Physical Warm Up
Physical Warm Up

Physical Warm Up

Written by on | Resources Teaching Acting

Let’s get physical!

Does the idea of doing another voice warm up make you yawn? Well today is your lucky day. It’s time to shake off your tension and get into your body. Here is Stagemilk’s quick and dirty physical warm up.

What you’ll need : Time, a yoga mat, some squash balls, stretch bands, and a foam roller.

Plan

Why are you doing a warm up? What is your goal? Once you have established this work out a plan that best suits your end goal. If you are simply trying to maintain your strength, flexibility and awareness, as most actors should, aim to do a short 10-15 minute warm up everyday. If you are warming up for a specific production, what are the key requirements of that production? Do you need to increase fitness, flexibility, or some other aspect of your movement work…

A gentle introduction

One of the biggest mistakes actors make when warming up, is to go too hard, too fast. Your body needs time to ignite. A great way to start your warm up is to gently roll your wrists and ankles. Once you feel connected to the small joints in your body, allow the movement to expand to your limbs and pelvis. Get everything moving with a gentle ease. If your energy levels are low, or you just prefer being on the floor, grab a yoga mat and get horizontal. Taking time for this initial stage of your warm up can seem like a waste of time, but it will keep you safe, healthy, and most importantly on stage.

Get grounded

One of the best exercises for grounding yourself is using a small, firm ball. You can use a squash balls, or we have a link to one below. Stand in a neutral position, with the weight of your body evenly over your feet. Begin rolling the ball under your left foot. Firstly roll the ball forward and back under your foot. Do it for around 10 rolls front to back and then side to side. Finally move the ball freely around the foot, as if you were trying to paint the bottom of your foot with the ball. Remove the ball and again stand in a neutral position. You should feel much more centred and planted on your left side. Repeat this with your right foot.

I find this exercise is the best way to quickly get more centred and well balanced. This is really important before starting more intense physical work.

Stretching

When I was studying acting our movement teacher wasn’t a proponent of stretching, instead encouraging Feldenkrais and other practices that naturally extend flexibility. I liked this approach but have since become a fan of stretching. It’s a great way to increase flexibility and reduce the risk of injury. If the idea of doing stretches for 30 minutes is horrifying, try a yoga class. This can be a more enjoyable way to stretch.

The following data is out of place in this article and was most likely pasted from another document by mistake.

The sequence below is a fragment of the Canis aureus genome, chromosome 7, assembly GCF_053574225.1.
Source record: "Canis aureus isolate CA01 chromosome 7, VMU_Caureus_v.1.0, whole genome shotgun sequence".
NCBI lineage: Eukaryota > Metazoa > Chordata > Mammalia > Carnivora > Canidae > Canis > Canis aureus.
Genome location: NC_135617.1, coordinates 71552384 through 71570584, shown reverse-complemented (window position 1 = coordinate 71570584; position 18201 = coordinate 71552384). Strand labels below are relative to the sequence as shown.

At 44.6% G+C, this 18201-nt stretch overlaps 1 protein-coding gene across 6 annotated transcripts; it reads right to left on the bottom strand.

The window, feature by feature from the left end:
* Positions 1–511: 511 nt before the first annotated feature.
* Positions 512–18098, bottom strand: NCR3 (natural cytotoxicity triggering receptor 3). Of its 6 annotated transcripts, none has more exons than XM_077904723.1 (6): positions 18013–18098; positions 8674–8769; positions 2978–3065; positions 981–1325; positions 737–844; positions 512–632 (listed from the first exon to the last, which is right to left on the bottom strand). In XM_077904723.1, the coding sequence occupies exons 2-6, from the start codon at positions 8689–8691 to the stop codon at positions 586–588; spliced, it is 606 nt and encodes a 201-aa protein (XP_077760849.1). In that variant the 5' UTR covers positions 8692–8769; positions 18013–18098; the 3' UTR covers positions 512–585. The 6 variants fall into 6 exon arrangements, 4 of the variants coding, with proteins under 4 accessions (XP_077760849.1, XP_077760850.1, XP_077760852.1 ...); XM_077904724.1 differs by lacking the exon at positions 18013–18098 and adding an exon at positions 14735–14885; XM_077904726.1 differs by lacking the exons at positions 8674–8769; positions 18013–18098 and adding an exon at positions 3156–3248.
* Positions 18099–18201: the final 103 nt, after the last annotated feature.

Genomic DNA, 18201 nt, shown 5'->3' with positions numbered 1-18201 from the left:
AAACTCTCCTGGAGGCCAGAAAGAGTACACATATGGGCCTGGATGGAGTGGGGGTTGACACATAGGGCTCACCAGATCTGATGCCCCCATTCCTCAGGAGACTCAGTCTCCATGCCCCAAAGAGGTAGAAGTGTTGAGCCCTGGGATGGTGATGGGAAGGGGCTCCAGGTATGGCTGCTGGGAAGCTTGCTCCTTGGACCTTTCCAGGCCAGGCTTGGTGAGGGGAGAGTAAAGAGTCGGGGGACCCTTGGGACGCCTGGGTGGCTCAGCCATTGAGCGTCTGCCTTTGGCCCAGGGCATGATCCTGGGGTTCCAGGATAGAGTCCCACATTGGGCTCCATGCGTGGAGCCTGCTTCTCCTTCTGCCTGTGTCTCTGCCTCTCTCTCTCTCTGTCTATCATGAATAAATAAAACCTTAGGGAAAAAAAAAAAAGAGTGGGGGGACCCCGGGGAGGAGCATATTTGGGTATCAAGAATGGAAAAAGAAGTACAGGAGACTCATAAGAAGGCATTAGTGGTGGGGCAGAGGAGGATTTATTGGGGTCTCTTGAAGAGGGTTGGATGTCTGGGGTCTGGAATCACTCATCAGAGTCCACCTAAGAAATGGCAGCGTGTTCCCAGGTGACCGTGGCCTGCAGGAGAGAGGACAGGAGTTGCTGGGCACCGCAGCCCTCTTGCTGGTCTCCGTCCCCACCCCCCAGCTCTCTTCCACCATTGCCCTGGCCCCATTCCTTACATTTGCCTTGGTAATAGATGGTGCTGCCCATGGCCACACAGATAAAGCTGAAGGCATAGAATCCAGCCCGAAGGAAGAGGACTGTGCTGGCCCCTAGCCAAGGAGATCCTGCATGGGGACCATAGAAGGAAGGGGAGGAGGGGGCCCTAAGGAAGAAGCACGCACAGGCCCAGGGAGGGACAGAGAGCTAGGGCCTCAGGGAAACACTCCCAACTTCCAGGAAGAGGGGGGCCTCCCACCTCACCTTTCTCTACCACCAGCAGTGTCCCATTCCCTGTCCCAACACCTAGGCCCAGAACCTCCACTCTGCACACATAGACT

yogastretch

If you are stretching at home, stretch bands can be really useful for getting the most out of your session.

Get the blood and breath pumping

The breath is key to every great performance. We breathe to feed our brain and heart, preparing the body to think and feel. If your breath is held, your character’s emotional availability will be limited; and so will your performance. Some actors feel like they can rely on their awareness in the moment to take care of their breath. I think that’s crazy. Get you whole body ready for anything and everything before going on stage. Sure, you might not go the whole way tonight, but you want to be able to safely, if the impulse takes you there.

running

Jog around the room, shifting directions, changing levels, keeping your body ahead of your mind. Throw off the intellectual and embrace the physical. Your body wants to explore places that your mind would never think of. Run, jump, walk in slow motion, crawl. Do the things that you don’t think your character would do. You might find something new.

If you feel the need to add tension, make sure you release it with some yoga or spinal rolls. Before going onstage I always do a few star jumps, a few push ups, a few pull ups and then I roll the tension out of my back using a foam roller. They are great for releasing spinal holds and lumbar tension – highly recommend!

 

movement

Make it fun

Whether you are doing a 5 minute warm up or an hour long movement class, make it fun. If you can enjoy what you are doing it will be something you come back to again and again. Like with all exercise it’s better to do something small everyday, then one big physical warm up every month.

About the Author

StageMilk Team

is made up of young professional actors and writers from around the world. This team includes Andrew Hearle, Luke McMahon, Kyle Billings, Jim Harwood and many more. We all work together to contribute useful articles and resources for actors at all stages in their careers.

One response to “Physical Warm Up”

  1. Malcolm Magri says:

    Fantastic expansion

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